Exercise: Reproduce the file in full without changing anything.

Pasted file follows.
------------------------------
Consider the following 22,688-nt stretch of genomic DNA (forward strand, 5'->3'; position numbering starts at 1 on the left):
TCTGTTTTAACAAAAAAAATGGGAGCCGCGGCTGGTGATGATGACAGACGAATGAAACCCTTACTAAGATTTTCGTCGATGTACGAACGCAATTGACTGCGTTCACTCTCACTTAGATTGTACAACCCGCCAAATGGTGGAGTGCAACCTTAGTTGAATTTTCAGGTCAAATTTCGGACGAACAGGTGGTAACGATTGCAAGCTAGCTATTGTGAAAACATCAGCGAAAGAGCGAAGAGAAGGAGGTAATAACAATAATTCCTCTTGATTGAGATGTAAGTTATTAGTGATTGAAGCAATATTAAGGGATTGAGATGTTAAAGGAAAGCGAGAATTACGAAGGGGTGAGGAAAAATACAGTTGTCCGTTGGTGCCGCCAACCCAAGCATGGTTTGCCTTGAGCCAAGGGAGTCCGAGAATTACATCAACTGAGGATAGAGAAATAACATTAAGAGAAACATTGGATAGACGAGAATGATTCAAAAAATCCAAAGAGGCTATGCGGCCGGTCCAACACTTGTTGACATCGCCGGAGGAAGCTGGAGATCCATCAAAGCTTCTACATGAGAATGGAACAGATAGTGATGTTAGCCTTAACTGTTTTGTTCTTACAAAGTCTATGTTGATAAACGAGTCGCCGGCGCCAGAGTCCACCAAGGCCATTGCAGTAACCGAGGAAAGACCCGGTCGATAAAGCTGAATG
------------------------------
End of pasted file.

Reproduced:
Consider the following 22,688-nt stretch of genomic DNA (forward strand, 5'->3'; position numbering starts at 1 on the left):
TCTGTTTTAACAAAAAAAATGGGAGCCGCGGCTGGTGATGATGACAGACGAATGAAACCCTTACTAAGATTTTCGTCGATGTACGAACGCAATTGACTGCGTTCACTCTCACTTAGATTGTACAACCCGCCAAATGGTGGAGTGCAACCTTAGTTGAATTTTCAGGTCAAATTTCGGACGAACAGGTGGTAACGATTGCAAGCTAGCTATTGTGAAAACATCAGCGAAAGAGCGAAGAGAAGGAGGTAATAACAATAATTCCTCTTGATTGAGATGTAAGTTATTAGTGATTGAAGCAATATTAAGGGATTGAGATGTTAAAGGAAAGCGAGAATTACGAAGGGGTGAGGAAAAATACAGTTGTCCGTTGGTGCCGCCAACCCAAGCATGGTTTGCCTTGAGCCAAGGGAGTCCGAGAATTACATCAACTGAGGATAGAGAAATAACATTAAGAGAAACATTGGATAGACGAGAATGATTCAAAAAATCCAAAGAGGCTATGCGGCCGGTCCAACACTTGTTGACATCGCCGGAGGAAGCTGGAGATCCATCAAAGCTTCTACATGAGAATGGAACAGATAGTGATGTTAGCCTTAACTGTTTTGTTCTTACAAAGTCTATGTTGATAAACGAGTCGCCGGCGCCAGAGTCCACCAAGGCCATTGCAGTAACCGAGGAAAGACCCGGTCGATAAAGCTGAATG